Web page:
Originally Posted by Suddenly Newton
Credit card companies can't sell your security questions or any other identifying information to "a vendor." All financial institutions are bound by the law with regards to how they handle and safeguard your private information, who they can share that information with and what those firms can do with it. Financial institutions are also required by law to disclose (to you - usually in a mailed letter) with whom and under what circumstances they can share your private information, and what you can opt out of sharing.
If your credit card company really did share your security question answers with "a vendor," then you can sue them in federal court for violating the privacy rules of the Gramm-Leach-Bliley Act. A serious offense that carries punitive damages for any financial institution. In all likelihood, that isn't what happened.
It still happens whether "the law' says it can't.
Equifax violates privacy laws:
Transunion violates privacy laws
Teletrax violates privacy laws.
Each of those first three were selling your personally identifiable credit files to advertisers/marketers, the law be damned.
There's also this sloppiness:
Cbr Blood Bank violates privacy laws
PLS Financial violates privacy laws
CVS Pharmacy violates privacy laws
Worse is that all the violations I've linked above involved real names connected to real private information. It included names, addresses, SS#'s and more all ending up with 3rd parties without your consent. The data was not "anonymized" in any way, nor was there any attempt to do so. Google was never accused of privacy violations on that scale, tho they're just as bound to FTC consent decrees as the others.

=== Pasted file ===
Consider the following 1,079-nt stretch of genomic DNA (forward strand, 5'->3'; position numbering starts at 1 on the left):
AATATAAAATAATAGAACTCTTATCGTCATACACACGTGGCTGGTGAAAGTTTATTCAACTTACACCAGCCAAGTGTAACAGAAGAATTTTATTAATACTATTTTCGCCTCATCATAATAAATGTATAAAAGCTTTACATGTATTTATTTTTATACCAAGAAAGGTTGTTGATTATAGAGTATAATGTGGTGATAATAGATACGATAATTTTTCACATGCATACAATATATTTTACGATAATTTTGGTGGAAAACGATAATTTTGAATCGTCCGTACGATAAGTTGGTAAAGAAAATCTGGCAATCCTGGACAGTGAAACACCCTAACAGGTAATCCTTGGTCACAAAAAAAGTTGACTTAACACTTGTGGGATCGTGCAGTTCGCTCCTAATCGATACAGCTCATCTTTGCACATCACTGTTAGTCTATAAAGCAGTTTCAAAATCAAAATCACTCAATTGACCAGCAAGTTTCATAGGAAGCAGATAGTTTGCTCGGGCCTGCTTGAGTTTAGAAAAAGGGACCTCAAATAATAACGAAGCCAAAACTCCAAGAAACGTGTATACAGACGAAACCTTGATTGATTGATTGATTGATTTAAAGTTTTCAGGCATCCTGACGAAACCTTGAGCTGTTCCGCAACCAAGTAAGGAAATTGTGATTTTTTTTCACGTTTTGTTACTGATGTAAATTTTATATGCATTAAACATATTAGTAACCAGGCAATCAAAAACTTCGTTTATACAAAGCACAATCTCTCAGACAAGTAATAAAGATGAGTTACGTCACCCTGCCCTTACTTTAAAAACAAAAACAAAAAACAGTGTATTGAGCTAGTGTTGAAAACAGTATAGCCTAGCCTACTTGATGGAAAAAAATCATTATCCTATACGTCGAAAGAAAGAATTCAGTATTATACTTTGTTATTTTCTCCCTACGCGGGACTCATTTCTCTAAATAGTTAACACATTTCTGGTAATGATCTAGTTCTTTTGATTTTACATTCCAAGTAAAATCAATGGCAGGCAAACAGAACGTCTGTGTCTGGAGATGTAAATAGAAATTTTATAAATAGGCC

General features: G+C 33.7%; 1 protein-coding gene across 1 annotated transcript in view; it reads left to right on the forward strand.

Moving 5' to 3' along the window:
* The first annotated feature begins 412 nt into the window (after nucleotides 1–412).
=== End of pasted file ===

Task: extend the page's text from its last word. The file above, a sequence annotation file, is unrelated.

Why fear Google who's under the FTC's thumb but not fear the credit reporting agencies, banks, insurance companies or other financial and health reporting companies? Delivering targeted ads is hardly as worrysome as what Equifax, TransUnion or Cbr did. But yet you trust the credit and health agencies to handle your very personal financial and health information in accordance with your expectations "because it's the law"?
Google sells ad delivery, not you or your personal information. The credit agencies literally sold personal credit files, real names, real Social Security numbers, real addresses and all, just to make a few bucks. Which should you really fear, a pertinent ad on a web page or a folder handed over with your name and address on it?
Edited by Gatorguy - 2/24/13 at 3:30pm